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CO2 make dumb
October 18, 2012 11:25 AM   Subscribe

Have you ever been in a room with lots of people and not great ventilation. Or even a room with normal ventilation. You may be cognitively impaired due to elevated levels of CO2 once considered safe now thought enough to make you a little dumb. 600ppm is now thought too much, but “there are plenty of buildings where you could easily see 2,500 ppm of CO2 — or close to it — even with ventilation designs that are fully compliant with current standards.. classrooms frequently exceed 1,000ppm."

The 36-page paper is freely available. The 2011 average annual concentration of CO2 in the atmosphere (Mauna Loa Observatory) is 391.57 ppm, and steadily rising.
posted by stbalbach (50 comments total) 55 users marked this as a favorite

 
Is there a way to test the CO2 content of the air in a room without spending like a couple hundred bucks on a gadget?
posted by kafziel at 11:27 AM on October 18, 2012 [6 favorites]


Here's a test kit for $20.95.
posted by swift at 11:35 AM on October 18, 2012 [3 favorites]


This so explains the lack of work I get done at work*, and why I feel much better after I open the window. I really should get a plant.

*metafilter has nothing to do with it
posted by jb at 11:36 AM on October 18, 2012 [3 favorites]


How many indoor plants would be needed to offset the CO2 production of 20 students?
posted by brenton at 11:37 AM on October 18, 2012 [4 favorites]


Finally, a theory that explains parties.
posted by DU at 11:39 AM on October 18, 2012 [31 favorites]


Ugh, I do three-hour lessons in a tiny attic classroom with very little ventilation. By hour 2.5 everything becomes a huge slog for everyone. I'm glad to know it might not just be poor teaching on my part.
posted by sundaydriver at 11:39 AM on October 18, 2012 [1 favorite]


One of my job duties is school indoor air quality. I try to explain about how CO2 levels are a benchmark for air quality. I sometimes do a demo in which I stand before a full classroom with the ventilation turned off, and explain my job to the class. Slowly, the kids start to mentally bounce off the walls, even with as riveting a speaker that I am.

Then I introduce ventilation, and everything mellows out. It is usually an "AHA" moment for the teachers, who generally learn something about how best to manage a classroom environment.

Up to now, I have believed that the cognition-impairment from high CO2 levels was due to all of the other stuff that comes off of, and out of, people's bodies, including skin dander, hair dander, carbon monoxide, etc. My technical word for all of this stuff is "cooties." I have always told people that it is NOT the CO2 that is causing the discomfort and eye irritation.

It is not uncommon, in an elementary classroom, especially after recess, for the CO2 to approach 2000ppm, especially in an old building equipped with unit ventilators. And just this year, while responding to a complaint, I found that the multizone ventilation/heating unit was not working for a wing of about 10 classrooms. It was just off and no one had noticed. This is more common than one would imagine.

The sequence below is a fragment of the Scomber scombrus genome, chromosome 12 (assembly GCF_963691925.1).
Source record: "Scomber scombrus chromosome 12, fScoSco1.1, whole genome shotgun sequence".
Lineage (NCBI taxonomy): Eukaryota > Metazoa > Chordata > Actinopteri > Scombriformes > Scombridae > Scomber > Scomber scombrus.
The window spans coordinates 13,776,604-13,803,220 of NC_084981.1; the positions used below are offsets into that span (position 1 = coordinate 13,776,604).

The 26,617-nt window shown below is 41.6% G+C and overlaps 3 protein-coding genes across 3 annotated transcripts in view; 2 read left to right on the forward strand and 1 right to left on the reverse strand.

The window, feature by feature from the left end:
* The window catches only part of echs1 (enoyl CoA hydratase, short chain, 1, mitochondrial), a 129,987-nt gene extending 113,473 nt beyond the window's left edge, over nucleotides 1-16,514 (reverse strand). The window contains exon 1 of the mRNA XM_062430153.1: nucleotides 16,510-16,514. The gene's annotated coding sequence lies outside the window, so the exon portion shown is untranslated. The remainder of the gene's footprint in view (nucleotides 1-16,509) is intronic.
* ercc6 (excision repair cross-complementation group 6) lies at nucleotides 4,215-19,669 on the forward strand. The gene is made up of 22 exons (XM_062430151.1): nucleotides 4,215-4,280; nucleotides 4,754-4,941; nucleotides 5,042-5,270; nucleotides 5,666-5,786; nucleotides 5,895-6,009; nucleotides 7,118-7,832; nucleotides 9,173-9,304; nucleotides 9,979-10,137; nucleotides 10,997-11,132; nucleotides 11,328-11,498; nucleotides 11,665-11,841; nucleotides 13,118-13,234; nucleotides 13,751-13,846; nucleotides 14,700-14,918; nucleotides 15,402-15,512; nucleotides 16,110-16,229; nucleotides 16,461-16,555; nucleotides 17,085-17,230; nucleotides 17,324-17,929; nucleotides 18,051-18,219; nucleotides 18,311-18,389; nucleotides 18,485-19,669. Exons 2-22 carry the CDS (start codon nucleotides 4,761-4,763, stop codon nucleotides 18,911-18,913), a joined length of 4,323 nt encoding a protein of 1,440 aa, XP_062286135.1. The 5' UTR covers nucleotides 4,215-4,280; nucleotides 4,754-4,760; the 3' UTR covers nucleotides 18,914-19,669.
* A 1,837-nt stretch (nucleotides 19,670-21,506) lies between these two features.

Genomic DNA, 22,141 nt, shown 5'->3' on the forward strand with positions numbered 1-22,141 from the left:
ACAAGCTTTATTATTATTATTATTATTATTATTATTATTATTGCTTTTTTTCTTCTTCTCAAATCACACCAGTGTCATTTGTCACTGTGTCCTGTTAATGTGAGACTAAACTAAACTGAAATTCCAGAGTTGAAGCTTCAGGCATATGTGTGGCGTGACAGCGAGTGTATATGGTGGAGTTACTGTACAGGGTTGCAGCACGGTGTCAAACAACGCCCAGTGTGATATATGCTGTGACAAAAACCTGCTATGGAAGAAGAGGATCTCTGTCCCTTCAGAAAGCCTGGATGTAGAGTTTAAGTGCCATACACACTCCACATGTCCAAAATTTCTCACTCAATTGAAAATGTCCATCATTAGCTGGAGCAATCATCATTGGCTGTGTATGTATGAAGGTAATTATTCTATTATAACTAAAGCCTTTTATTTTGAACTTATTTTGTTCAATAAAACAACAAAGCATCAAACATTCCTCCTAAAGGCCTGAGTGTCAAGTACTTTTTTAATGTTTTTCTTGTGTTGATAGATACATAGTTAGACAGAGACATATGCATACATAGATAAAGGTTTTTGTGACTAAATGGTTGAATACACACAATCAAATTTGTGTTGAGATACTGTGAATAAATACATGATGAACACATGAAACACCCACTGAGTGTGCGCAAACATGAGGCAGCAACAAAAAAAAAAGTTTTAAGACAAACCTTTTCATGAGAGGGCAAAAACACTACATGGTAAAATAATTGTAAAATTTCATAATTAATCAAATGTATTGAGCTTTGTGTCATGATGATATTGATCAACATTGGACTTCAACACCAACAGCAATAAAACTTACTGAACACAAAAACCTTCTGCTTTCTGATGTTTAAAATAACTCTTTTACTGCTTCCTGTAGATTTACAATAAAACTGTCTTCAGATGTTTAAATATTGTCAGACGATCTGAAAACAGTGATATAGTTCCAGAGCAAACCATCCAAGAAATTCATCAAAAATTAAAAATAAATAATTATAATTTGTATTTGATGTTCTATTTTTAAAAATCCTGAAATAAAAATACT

So this is interesting, and I will need to change my thinking. Other than fresh air -> higher learning, which I always try to impart.

(and upon preview, I would be skeptical of cheap monitoring equipment)
posted by Danf at 11:41 AM on October 18, 2012 [41 favorites]


The reason CO2 is lower on Metafilter than Reddit and Youtube?

The Green.
posted by zippy at 11:42 AM on October 18, 2012 [23 favorites]


Finally, confirmation of my hypothesis that it's other people that make me stupid ...
posted by carter at 11:44 AM on October 18, 2012 [9 favorites]


brenton: How many indoor plants would be needed to offset the CO2 production of 20 students?

My offhand guess is 'way too many'. You are trying to counteract the biomass of 20 students (I'm guessing about 100-200 lb. each) with a fast, mammalian metabolism. Now, you're trying to counteract that with plants... which have slower metabolisms, aren't in natural sunlight, and have to respire as well as photosynthesize. My tentative estimation is that you'd need at least an equivalent biomass of plants, and probably way more than that, even.

I'd just try to get a fan and an open window.
posted by Mitrovarr at 11:44 AM on October 18, 2012 [1 favorite]


MetaFilter: Make sure the windows are open before clicking post.
posted by phaedon at 11:47 AM on October 18, 2012 [3 favorites]


I guess this is a forcing downward on global IQ due to rising background CO2. Although there are other forcings upward that are probably stronger (health, diet, education). But at some point if the background levels reach 600+ it may be an issue, since the energy needed to ventilate a room below the outside level would be very high, and thus create even more CO2. We need to get smart before we get dumb.
posted by stbalbach at 11:50 AM on October 18, 2012 [1 favorite]


At 2,500 ppm, large and statistically significant reductions occurred in seven scales of decision-making performance (raw score ratios 0.06-0.56), but performance on the focused activity scale increased.

That last is interesting. So the teachers that snarled "Get back in your seat!" when a kid approached with a question, and were always seemingly engrossed in filling out district forms in class ..they weren't burned out, they had just been indoors all day?